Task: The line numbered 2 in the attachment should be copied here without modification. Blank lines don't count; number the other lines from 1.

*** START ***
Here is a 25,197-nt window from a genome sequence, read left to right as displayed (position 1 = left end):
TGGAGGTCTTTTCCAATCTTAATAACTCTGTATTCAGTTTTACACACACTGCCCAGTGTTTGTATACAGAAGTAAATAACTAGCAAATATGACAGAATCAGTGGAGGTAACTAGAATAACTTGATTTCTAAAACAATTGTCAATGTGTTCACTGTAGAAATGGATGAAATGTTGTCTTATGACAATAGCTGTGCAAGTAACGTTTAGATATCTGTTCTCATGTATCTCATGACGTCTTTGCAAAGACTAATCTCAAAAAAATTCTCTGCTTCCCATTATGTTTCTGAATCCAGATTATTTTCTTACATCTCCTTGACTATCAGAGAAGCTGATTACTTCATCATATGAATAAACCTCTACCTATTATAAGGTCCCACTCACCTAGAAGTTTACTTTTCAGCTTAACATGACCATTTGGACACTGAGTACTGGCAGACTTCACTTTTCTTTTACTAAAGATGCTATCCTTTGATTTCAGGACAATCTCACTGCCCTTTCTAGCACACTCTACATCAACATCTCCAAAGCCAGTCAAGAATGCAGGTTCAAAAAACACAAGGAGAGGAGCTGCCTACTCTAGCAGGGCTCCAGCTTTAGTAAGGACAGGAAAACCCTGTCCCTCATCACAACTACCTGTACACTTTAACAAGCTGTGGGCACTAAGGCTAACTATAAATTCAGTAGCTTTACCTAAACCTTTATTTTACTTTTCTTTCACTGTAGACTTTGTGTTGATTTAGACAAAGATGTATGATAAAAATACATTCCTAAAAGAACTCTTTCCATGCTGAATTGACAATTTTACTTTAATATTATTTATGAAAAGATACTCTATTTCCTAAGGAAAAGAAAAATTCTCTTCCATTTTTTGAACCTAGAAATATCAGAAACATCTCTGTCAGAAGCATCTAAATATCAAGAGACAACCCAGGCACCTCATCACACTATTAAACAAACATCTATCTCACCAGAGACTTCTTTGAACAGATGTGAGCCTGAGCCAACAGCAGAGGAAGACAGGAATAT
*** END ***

TGGAGGTCTTTTCCAATCTTAATAACTCTGTATTCAGTTTTACACACACTGCCCAGTGTTTGTATACAGAAGTAAATAACTAGCAAATATGACAGAATCAGTGGAGGTAACTAGAATAACTTGATTTCTAAAACAATTGTCAATGTGTTCACTGTAGAAATGGATGAAATGTTGTCTTATGACAATAGCTGTGCAAGTAACGTTTAGATATCTGTTCTCATGTATCTCATGACGTCTTTGCAAAGACTAATCTCAAAAAAATTCTCTGCTTCCCATTATGTTTCTGAATCCAGATTATTTTCTTACATCTCCTTGACTATCAGAGAAGCTGATTACTTCATCATATGAATAAACCTCTACCTATTATAAGGTCCCACTCACCTAGAAGTTTACTTTTCAGCTTAACATGACCATTTGGACACTGAGTACTGGCAGACTTCACTTTTCTTTTACTAAAGATGCTATCCTTTGATTTCAGGACAATCTCACTGCCCTTTCTAGCACACTCTACATCAACATCTCCAAAGCCAGTCAAGAATGCAGGTTCAAAAAACACAAGGAGAGGAGCTGCCTACTCTAGCAGGGCTCCAGCTTTAGTAAGGACAGGAAAACCCTGTCCCTCATCACAACTACCTGTACACTTTAACAAGCTGTGGGCACTAAGGCTAACTATAAATTCAGTAGCTTTACCTAAACCTTTATTTTACTTTTCTTTCACTGTAGACTTTGTGTTGATTTAGACAAAGATGTATGATAAAAATACATTCCTAAAAGAACTCTTTCCATGCTGAATTGACAATTTTACTTTAATATTATTTATGAAAAGATACTCTATTTCCTAAGGAAAAGAAAAATTCTCTTCCATTTTTTGAACCTAGAAATATCAGAAACATCTCTGTCAGAAGCATCTAAATATCAAGAGACAACCCAGGCACCTCATCACACTATTAAACAAACATCTATCTCACCAGAGACTTCTTTGAACAGATGTGAGCCTGAGCCAACAGCAGAGGAAGACAGGAATAT